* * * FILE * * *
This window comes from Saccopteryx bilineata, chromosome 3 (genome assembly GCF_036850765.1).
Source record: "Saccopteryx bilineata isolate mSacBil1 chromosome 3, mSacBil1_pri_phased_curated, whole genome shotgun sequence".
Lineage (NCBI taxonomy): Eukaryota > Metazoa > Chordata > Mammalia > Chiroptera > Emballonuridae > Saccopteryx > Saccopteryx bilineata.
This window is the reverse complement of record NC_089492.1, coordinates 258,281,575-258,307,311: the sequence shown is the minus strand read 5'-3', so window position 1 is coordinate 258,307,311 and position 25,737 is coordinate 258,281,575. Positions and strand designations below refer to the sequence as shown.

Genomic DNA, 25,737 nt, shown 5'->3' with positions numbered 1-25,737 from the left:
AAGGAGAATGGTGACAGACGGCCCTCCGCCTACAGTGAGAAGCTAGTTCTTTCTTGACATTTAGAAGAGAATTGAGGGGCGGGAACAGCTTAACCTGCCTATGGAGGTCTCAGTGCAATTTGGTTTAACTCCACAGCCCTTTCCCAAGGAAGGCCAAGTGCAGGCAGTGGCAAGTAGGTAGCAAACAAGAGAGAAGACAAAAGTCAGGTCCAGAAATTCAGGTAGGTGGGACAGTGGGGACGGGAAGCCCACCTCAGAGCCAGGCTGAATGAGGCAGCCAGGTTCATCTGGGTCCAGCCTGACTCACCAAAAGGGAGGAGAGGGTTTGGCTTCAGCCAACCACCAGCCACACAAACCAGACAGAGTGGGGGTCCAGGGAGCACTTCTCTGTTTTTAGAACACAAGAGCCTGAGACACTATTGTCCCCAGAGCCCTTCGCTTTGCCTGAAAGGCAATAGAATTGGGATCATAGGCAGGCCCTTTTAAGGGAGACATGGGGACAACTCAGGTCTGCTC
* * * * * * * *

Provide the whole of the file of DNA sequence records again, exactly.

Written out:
This window comes from Saccopteryx bilineata, chromosome 3 (genome assembly GCF_036850765.1).
Source record: "Saccopteryx bilineata isolate mSacBil1 chromosome 3, mSacBil1_pri_phased_curated, whole genome shotgun sequence".
Lineage (NCBI taxonomy): Eukaryota > Metazoa > Chordata > Mammalia > Chiroptera > Emballonuridae > Saccopteryx > Saccopteryx bilineata.
This window is the reverse complement of record NC_089492.1, coordinates 258,281,575-258,307,311: the sequence shown is the minus strand read 5'-3', so window position 1 is coordinate 258,307,311 and position 25,737 is coordinate 258,281,575. Positions and strand designations below refer to the sequence as shown.

Genomic DNA, 25,737 nt, shown 5'->3' with positions numbered 1-25,737 from the left:
AAGGAGAATGGTGACAGACGGCCCTCCGCCTACAGTGAGAAGCTAGTTCTTTCTTGACATTTAGAAGAGAATTGAGGGGCGGGAACAGCTTAACCTGCCTATGGAGGTCTCAGTGCAATTTGGTTTAACTCCACAGCCCTTTCCCAAGGAAGGCCAAGTGCAGGCAGTGGCAAGTAGGTAGCAAACAAGAGAGAAGACAAAAGTCAGGTCCAGAAATTCAGGTAGGTGGGACAGTGGGGACGGGAAGCCCACCTCAGAGCCAGGCTGAATGAGGCAGCCAGGTTCATCTGGGTCCAGCCTGACTCACCAAAAGGGAGGAGAGGGTTTGGCTTCAGCCAACCACCAGCCACACAAACCAGACAGAGTGGGGGTCCAGGGAGCACTTCTCTGTTTTTAGAACACAAGAGCCTGAGACACTATTGTCCCCAGAGCCCTTCGCTTTGCCTGAAAGGCAATAGAATTGGGATCATAGGCAGGCCCTTTTAAGGGAGACATGGGGACAACTCAGGTCTGCTC